Actually, all we know, and all we can possibly prove, is the firing pin that left the impression on the primer was originally installed in the gun bought by Bob Smith in another state 12 years ago. The police still must prove beyond a reasonable doubt the following:
(1) That Bob Smith actually bought the gun 12 years earlier.
(2) That the gun has been in Smith’s possession ever since.
(3) That Smith was in that alley on the date and at the time of the shooting, and:
(4) That Smith actually pulled the trigger of that specific gun and that the bullet fired from that gun struck and killed the victim.
Do you begin to see the problems? All that a micro stamped primer can tell the police—if it works at all—is who originally bought a given firearm. It proves nothing else, nothing at all. The murder weapon might have been lost, sold, stolen, removed from Smith’s home for the shooting and replaced thereafter, the firing pin might have been replaced by Smith who thought it defective, found in the garbage by a criminal and installed in another gun, the possibilities go on and on.
Any criminal stupid enough to leave a micro stamped casing at a crime scene would be highly likely to be caught anyway. Thankfully few criminals are true masterminds of the kind popularized by fiction, but fewer are that stupid. That’s just not the way crimes are solved.
In order for any micro stamping system to have the faintest hope of working, universal registration would be mandatory. While this has long been one of the fondest dreams of anti-gunners, Americans have always vehemently resisted it, rightly recognizing it as the necessary first step to confiscation.
Five years ago, Americans would have been skeptical of the possibility of any American government confiscating personal weapons. After the age of Obama, few Americans doubt that it is possible and, taking Mr. Obama’s cues, have engaged in a veritable hurricane of gun and ammunition acquisition.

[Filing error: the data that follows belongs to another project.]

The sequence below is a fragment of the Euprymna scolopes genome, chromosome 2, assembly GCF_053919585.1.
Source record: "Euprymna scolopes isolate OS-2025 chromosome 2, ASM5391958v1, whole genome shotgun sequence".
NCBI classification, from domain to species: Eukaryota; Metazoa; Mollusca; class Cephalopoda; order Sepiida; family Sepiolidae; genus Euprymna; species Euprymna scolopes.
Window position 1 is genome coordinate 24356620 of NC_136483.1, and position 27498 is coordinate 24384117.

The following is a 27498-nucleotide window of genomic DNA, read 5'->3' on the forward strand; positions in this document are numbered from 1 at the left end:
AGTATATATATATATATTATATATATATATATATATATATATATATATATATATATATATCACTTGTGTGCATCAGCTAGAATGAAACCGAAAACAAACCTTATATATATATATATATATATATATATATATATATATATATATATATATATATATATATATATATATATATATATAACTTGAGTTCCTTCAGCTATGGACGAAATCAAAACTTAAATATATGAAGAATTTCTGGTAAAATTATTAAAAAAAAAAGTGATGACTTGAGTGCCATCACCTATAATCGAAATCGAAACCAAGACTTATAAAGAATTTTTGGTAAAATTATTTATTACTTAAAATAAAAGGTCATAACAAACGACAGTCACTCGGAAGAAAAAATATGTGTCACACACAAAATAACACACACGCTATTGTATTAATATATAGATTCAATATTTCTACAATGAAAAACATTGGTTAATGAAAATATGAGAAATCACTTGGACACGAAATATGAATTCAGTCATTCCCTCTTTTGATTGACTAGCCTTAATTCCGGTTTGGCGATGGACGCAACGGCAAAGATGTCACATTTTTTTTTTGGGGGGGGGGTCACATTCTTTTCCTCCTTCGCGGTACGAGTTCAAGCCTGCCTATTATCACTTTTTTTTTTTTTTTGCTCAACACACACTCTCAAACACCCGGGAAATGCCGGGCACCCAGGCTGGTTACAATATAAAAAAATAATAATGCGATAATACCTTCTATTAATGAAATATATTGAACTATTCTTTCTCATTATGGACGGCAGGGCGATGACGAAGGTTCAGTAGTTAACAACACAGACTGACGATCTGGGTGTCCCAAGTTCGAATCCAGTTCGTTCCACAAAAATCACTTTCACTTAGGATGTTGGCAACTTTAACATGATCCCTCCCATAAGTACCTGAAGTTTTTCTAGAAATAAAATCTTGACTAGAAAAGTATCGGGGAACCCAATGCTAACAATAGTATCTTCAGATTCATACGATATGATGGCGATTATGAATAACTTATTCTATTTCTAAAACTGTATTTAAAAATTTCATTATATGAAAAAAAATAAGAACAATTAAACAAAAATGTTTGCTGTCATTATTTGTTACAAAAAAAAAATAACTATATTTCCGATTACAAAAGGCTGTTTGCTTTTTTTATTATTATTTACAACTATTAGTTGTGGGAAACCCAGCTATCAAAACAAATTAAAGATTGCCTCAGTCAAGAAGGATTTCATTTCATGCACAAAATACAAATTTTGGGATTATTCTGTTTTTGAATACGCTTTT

Another necessary step in a comprehensive micro stamping policy would be the draconian regulation of ammunition, which would become very expensive and hard to get. Hand loading would have to be outlawed, for it would render any attempt to place identifying information on bullets—usually considered a close relative to micro stamping—useless. The entire reloading industry would be wiped out or underground.
For the hardened progressive, there is no reality that can dislodge their beliefs. Even if we assume that they are acting in good will—and they are obviously not–the facts that micro stamping is not remotely cost-effective, can never truly help to solve crimes, is destructive to liberty, and will require a massive and expensive new bureaucracy to implement mean nothing to them. Anything that will disarm the law abiding is good in and of itself.
Even chasing away companies that have been a part of their communities for centuries, companies that would prefer not to leave, means nothing to such people. It likewise means nothing that forcing any business out of any state during a serious and potentially worsening recession is an incredibly stupid idea.
It might be a good idea to keep these people in mind in early November of this year and macro stamp candidates who respect the Constitution and recognize ineffective foolishness when they see it.
Mike’s Home blog is Stately McDaniel Manor.